Carey Mulligan steps into the role of Bathsheba Everdene, made famous by Julie Christie, in the new film version of Far From The Madding Crowd.

Opening here tomorrow, the film is based on the literary classic by Thomas Hardy and tells the story of a feminist trying to maintain her freedom against society's expectations.

But it's a romance after all and we root for Bathsheba to end up with the right man out of the three suitors played by Matthias Schoenaerts, Tom Sturridge and Michael Sheen.

Off-screen, Mulligan settled down in 2012 with her own Mr Right - Marcus Mumford, the lead singer of British band Mumford & Sons. The couple are expecting their first child.

Mulligan talks about sheep dip, corsets and taking one to the head for her art.

Was it intimidating taking on Julie Christie's iconic role in the 1967 film version?

Definitely. She's such an extraordinary actress and she made that role so famous.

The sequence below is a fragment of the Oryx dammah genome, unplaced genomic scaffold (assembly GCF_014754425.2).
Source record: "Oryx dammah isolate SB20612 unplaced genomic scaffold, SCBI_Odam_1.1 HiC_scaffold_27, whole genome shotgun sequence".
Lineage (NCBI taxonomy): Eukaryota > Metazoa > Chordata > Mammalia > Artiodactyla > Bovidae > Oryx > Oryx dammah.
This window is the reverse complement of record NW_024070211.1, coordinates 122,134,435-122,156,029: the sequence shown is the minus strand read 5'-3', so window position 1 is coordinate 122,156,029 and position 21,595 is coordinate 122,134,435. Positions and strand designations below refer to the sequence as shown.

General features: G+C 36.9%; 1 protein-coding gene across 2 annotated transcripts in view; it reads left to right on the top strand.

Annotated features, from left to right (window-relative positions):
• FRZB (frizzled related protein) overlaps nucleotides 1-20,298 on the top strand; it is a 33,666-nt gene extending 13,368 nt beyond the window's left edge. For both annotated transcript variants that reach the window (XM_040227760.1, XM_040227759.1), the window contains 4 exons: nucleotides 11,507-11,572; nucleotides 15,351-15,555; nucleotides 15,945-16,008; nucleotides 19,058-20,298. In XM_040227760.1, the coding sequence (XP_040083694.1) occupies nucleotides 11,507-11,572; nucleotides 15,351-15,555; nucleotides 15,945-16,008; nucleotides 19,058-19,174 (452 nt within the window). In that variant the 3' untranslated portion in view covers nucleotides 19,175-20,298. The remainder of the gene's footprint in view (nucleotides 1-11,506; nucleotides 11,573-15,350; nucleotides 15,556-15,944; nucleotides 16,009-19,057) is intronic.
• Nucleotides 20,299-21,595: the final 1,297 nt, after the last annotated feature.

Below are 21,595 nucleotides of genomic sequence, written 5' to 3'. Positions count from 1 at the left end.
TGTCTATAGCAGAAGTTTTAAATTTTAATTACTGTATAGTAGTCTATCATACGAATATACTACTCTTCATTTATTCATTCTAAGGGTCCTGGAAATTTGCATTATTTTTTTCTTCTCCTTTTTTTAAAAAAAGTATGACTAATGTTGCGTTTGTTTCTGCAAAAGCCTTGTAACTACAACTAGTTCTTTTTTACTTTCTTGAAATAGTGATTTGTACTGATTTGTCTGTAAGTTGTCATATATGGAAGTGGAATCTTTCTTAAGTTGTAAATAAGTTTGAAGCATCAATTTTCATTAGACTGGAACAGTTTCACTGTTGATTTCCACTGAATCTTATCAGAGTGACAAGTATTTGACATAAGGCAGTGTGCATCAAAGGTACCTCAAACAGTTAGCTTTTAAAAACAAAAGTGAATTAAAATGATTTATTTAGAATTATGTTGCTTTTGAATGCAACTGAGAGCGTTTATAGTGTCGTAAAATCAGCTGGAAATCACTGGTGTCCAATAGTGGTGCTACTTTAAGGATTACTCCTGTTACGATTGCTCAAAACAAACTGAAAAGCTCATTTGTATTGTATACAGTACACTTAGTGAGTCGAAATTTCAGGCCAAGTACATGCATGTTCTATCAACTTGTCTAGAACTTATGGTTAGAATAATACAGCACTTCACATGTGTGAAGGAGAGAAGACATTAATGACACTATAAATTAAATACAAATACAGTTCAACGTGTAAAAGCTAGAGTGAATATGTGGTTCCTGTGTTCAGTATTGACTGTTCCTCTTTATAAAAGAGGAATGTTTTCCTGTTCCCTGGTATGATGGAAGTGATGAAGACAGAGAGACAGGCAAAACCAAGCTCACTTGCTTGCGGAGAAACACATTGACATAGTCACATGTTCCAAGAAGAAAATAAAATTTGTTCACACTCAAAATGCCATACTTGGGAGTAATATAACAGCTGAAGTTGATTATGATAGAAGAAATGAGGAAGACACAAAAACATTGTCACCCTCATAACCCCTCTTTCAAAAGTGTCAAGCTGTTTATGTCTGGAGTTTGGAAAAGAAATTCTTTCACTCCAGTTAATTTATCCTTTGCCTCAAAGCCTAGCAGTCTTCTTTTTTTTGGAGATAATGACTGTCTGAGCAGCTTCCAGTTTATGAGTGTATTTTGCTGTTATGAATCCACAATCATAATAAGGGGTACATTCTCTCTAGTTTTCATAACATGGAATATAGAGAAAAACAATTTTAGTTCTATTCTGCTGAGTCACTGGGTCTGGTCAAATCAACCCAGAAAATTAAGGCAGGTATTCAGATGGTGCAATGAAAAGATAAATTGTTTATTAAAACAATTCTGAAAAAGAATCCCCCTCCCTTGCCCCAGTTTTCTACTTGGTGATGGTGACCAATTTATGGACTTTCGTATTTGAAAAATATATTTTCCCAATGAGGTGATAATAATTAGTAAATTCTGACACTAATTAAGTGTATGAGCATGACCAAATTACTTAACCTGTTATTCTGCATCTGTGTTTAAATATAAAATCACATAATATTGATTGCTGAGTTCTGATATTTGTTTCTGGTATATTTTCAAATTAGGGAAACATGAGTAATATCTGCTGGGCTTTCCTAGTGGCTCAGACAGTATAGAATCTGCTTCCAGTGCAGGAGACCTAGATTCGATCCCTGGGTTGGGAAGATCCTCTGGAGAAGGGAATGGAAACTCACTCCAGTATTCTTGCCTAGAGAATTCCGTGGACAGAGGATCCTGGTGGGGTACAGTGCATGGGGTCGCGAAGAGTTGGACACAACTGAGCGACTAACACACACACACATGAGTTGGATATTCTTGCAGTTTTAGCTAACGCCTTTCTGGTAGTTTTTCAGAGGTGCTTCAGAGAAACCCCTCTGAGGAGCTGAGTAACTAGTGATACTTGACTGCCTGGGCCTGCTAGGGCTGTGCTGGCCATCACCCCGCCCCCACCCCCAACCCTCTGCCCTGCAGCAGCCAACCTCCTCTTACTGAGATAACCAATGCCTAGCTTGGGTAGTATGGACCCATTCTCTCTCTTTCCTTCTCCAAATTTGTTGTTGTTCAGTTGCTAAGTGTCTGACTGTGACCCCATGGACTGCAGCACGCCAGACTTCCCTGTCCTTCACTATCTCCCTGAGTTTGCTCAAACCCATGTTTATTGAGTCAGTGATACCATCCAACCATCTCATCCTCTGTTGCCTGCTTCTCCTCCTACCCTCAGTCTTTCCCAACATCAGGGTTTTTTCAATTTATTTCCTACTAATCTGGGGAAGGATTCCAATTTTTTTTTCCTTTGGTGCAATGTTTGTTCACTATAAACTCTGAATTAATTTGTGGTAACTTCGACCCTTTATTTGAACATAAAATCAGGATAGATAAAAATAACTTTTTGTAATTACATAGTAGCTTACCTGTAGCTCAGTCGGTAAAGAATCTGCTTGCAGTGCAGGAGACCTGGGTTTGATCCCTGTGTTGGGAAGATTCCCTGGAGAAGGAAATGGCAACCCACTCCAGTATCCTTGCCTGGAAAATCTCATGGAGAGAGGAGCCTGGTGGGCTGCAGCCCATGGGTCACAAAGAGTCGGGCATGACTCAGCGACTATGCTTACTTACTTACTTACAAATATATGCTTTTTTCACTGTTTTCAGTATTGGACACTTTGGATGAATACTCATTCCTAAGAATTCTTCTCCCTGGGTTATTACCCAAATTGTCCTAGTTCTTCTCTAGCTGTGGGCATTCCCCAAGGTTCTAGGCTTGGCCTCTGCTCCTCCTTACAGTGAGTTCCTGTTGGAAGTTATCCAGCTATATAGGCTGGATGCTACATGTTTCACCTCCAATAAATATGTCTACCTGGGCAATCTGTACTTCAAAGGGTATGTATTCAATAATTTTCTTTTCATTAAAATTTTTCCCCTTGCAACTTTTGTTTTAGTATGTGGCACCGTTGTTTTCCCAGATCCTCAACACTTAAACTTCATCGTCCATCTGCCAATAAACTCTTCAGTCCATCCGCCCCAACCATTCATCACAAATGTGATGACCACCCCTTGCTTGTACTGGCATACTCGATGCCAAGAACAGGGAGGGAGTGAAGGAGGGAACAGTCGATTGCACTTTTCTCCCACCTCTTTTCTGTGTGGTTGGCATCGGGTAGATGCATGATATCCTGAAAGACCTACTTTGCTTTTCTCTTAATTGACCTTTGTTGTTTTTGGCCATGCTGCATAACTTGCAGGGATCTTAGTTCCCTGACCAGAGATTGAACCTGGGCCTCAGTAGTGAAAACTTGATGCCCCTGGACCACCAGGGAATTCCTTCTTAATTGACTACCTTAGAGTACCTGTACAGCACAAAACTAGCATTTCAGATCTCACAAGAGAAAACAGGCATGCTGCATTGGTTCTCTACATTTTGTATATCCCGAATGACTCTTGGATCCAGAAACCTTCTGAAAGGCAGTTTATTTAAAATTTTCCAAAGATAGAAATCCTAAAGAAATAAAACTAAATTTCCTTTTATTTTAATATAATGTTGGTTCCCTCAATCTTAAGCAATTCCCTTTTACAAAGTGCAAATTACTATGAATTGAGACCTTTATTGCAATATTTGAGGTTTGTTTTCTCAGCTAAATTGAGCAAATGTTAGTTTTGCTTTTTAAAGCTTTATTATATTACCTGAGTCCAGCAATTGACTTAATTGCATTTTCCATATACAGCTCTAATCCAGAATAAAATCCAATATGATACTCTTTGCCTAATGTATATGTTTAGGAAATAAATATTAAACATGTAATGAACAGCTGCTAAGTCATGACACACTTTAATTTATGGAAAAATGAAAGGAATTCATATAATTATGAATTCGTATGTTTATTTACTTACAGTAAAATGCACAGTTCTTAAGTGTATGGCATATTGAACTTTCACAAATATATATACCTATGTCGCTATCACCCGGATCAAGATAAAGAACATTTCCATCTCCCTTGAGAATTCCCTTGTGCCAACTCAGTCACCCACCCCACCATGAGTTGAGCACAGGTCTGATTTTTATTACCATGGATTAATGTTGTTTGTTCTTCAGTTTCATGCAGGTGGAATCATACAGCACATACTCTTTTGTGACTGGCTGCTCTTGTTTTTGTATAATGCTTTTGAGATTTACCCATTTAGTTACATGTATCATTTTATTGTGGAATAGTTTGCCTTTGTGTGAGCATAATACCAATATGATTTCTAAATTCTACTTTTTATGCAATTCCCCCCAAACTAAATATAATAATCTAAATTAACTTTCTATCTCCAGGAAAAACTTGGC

We all felt a certain trepidation about taking on the project. But with great classics, there's always room for another interpretation and that's why Hamlet gets done every year - so you can find new things.

What appealed to you about the story?

This Victorian classic started with a woman turning down a proposal of marriage instead of going out looking for it.

I love that the story starts in one place and you think there's such an obvious conclusion that she is going to marry this farmer (Schoenaerts) and then the story goes off in a completely different direction.

What I can identify with is that young girls have a tendency to fall for the wrong men and that's the infatuation in the story with Troy (Sturridge) in his soldier uniform.

I think what director Thomas Vinterberg did well in the film was to balance out those three stories, that it's not a foregone conclusion that she's going to end up with one of them.

Being a city girl born in London to a middle-class family, how did you prepare for the farm scenes?

My mum is Welsh, so I have family in the countryside and I spent a decent amount of time around farm life. It's fun.